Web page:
International Women's Day: Celebrating Successes and Recognizing Challenges

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By Charlotte Florance

International Women's Day is a celebration of the great successes of women throughout world history. It's also a time to reflect on the challenges that so many continue to face in the developing world today and the power of extraordinary resilience. It's the work of organizations such as Sari Bari in India, Mamafrica in Democratic Republic of Congo (DRC) and The Root Collective in Guatemala that prove that with education, skills training, and economic opportunity, some of the world's most vulnerable women have a chance to improve their and their families' lives..

Today, according to the World Bank's consumption-based threshold, an estimated one billion people around the world live on less than $1.25 a day. Research shows, however, that women and girls tend to be disproportionately affected by extreme poverty. According to the United States Agency for International Development (USAID), women and girls are more susceptible "to extreme poverty because they face greater burdens of unpaid work, have fewer assets and productive resources than men, are exposed to gender-based violence (GBV), and are more likely to be forced into early marriage..." This reality is not limited to those in extreme poverty; globally, women are disproportionately affected by war, disease, and slavery. Yet, many argue that investing in women is the safest bet to ending extreme poverty.

Wide-ranging research indicates women are wise spenders; they invest in their children's futures by improving nutrition, health and educational opportunities. Women who control their household income are more likely to keep their daughters (and sons) in school and for every year a girl is in school it boosts her earning potential by 10-20 percent.

In India, the Global Slavery Index estimates there are some 14 million people in modern slavery, this estimate includes "inter-generational bonded labour, trafficking for sexual exploitation, and forced marriage." India is home to a third of the world's child brides, and about half of Indian women were married before they turned 18. Child brides are more common in rural areas where young girls are 48 percent more likely to be married before they turn 18.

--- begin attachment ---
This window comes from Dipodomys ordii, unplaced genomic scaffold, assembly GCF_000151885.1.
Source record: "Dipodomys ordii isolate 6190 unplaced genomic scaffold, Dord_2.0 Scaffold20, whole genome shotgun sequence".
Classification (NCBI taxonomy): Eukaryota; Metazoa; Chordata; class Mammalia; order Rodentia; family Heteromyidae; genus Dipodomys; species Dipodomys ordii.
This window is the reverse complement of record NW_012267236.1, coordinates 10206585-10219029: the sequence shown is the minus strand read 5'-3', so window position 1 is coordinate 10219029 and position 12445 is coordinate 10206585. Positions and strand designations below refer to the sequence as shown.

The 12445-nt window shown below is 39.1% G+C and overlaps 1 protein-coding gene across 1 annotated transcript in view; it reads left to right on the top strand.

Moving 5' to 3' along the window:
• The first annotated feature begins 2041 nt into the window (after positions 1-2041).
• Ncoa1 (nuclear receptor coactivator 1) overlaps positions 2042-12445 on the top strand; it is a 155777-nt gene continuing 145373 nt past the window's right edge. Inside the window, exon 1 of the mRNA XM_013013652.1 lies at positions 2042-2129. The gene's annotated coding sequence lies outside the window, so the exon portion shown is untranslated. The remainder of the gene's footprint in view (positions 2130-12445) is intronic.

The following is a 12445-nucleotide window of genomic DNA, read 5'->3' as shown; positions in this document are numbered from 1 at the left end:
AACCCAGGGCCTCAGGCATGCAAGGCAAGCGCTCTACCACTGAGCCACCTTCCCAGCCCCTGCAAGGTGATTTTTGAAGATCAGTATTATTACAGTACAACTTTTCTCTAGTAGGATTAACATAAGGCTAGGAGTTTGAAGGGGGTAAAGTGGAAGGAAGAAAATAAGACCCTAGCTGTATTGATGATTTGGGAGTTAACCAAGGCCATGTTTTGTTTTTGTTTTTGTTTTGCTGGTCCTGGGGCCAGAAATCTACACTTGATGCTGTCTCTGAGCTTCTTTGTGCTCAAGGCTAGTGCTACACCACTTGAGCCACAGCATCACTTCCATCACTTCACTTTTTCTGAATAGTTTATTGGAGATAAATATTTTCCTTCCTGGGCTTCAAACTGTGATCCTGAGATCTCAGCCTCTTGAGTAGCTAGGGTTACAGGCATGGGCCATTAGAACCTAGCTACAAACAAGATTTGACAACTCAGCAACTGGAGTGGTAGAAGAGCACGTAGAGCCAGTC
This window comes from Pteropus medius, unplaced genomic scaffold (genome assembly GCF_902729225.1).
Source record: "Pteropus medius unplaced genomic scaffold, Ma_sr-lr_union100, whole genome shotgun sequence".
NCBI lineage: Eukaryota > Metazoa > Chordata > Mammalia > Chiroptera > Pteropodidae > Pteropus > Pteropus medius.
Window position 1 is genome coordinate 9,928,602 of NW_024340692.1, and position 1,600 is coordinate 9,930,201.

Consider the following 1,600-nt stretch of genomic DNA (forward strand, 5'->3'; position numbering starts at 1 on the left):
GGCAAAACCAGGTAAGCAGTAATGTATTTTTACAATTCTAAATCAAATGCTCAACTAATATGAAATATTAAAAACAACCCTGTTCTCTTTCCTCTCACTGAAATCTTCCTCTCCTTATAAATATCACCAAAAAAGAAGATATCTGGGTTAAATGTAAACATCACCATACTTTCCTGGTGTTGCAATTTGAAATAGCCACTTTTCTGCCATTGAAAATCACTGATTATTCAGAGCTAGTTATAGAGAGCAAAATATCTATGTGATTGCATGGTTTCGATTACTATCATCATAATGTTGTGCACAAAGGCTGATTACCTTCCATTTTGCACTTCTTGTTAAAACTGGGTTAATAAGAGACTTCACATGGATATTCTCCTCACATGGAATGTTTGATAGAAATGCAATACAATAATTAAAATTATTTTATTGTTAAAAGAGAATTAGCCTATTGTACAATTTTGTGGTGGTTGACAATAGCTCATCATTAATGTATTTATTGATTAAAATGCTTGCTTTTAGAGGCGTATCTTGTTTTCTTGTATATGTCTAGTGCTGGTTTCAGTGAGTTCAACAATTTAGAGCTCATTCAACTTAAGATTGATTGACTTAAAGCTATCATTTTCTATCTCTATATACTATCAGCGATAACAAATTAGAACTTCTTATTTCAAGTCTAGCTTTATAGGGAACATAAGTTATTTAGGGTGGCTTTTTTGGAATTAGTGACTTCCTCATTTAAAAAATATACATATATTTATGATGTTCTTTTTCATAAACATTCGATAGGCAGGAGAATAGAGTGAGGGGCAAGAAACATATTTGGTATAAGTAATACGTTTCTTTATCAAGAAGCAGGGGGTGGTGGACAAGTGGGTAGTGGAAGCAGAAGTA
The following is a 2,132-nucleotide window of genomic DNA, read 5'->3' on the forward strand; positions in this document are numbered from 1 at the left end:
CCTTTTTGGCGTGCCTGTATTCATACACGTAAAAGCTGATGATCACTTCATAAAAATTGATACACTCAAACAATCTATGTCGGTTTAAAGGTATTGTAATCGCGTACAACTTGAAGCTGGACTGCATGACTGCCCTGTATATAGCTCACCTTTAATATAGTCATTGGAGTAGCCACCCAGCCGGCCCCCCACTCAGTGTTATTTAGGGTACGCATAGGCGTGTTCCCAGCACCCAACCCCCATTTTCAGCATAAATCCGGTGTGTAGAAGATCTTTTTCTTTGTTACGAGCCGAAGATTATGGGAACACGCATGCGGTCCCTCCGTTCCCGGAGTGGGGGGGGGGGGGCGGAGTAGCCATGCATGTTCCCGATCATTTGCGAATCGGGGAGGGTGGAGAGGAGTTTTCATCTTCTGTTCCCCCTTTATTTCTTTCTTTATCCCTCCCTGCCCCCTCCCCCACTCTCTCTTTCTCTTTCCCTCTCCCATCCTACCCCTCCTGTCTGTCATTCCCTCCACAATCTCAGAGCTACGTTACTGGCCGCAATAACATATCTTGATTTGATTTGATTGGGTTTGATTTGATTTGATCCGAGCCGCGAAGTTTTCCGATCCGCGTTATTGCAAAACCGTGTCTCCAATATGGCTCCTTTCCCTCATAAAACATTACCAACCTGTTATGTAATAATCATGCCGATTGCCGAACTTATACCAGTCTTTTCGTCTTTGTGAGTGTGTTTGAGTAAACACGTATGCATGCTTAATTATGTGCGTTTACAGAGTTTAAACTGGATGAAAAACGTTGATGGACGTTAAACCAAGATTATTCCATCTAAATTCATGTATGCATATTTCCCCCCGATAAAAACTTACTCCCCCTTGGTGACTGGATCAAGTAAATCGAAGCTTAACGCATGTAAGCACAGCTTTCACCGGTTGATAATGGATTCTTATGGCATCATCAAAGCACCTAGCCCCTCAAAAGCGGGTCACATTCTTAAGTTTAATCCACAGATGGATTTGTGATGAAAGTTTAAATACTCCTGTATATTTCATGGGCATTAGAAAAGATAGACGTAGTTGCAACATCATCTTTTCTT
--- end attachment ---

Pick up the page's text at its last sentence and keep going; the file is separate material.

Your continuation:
One organization, local TO THE MARKET partner, Sari Bari, is working to make a dent in these statistics with commercial sex-workers in Kolkata, India. Kolkata is home to 22 red light districts and 60,000 women commercial sex workers. Sari Bari was created to give women in Kolkata choices, for both those women already in the sex trade and those vulnerable to it. Sari Bari provides women with a safe and healthy workplace, educational opportunities, and new skills training. The women of Sari Bari produce beautiful Kantha products. Many of the women at Sari Bari have been trafficked and the dignity of safe and meaningful work at Sari Bari helps restore these women and helps to give them a the life they deserve.

In the Democratic Republic of Congo, a country that has been plagued by violent conflict for more than 20 years, women face immense challenges. Rape and sexual violence against women continue to be used as weapons of war Eastern Congo. According to The Guardian newspaper, in South Kivu in Eastern Congo local health clinics report some 40 women are raped everyday. The violence has eroded entire communities and left women and their children stigmatized and abandoned by their families. Mamafrica, a local TO THE MARKET partner based in Bakavu, DRC, is trying to rebuild a community for women who have been displaced or abandoned as a result of the conflict. By teaching women handicraft skills and providing them with a safe work environment, along with a wide-ranging pyscho-social and physical health care program, Mamafrica women are cultivating a community of survivors.

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In Guatemala, a 36-year long civil war and now gang violence has ravaged the country. Women and families, in particular, have paid the heaviest price. During the civil war, many families had loved ones go "missing," and some 200,000 men and women ''disappeared'' or were kidnapped during the conflict. The World Bank estimates 58 percent of Guatemalans live in extreme poverty and 90 percent of the country's indigenous population lives on an income that is lower than $1.25 a day. The Root Collective, a local TO THE MARKET partner, is looking to change these figures by empowering local weaving cooperatives of indigenous women in the Guatemalan highlands and connecting these women with cobblers in some of the most economically distressed urban areas of the country. The results are a value-added economic proposition, beautiful shoes, and sustainable employment for youth and women in Guatemala.

International Women's Day is an important reminder about the challenges that many women face all-around the globe, as well as a celebration of the resilience and strength of women everywhere. Empowering women through economic opportunity leads to women having choices and control over their decision-making. She who controls the purse makes the choices--which means children often go to school longer, get better healthcare, and eat more--creating a healthier, better educated, and more prosperous society. Christine Lagard, head of the International Monetary Fund put it simply, "women's empowerment is not just a fundamentally moral cause, it is also an absolute economic no-brainer."

This post is part of a blog series produced by The Huffington Post in conjunction with International Women's Day, celebrated on March 8, 2016. A What's Working series, the posts address solutions tied to the United Nations' theme for International Women's Day this year: "Planet 50-50 by 2030: Step It Up for Gender Equality." To view all of the posts in the series, click here.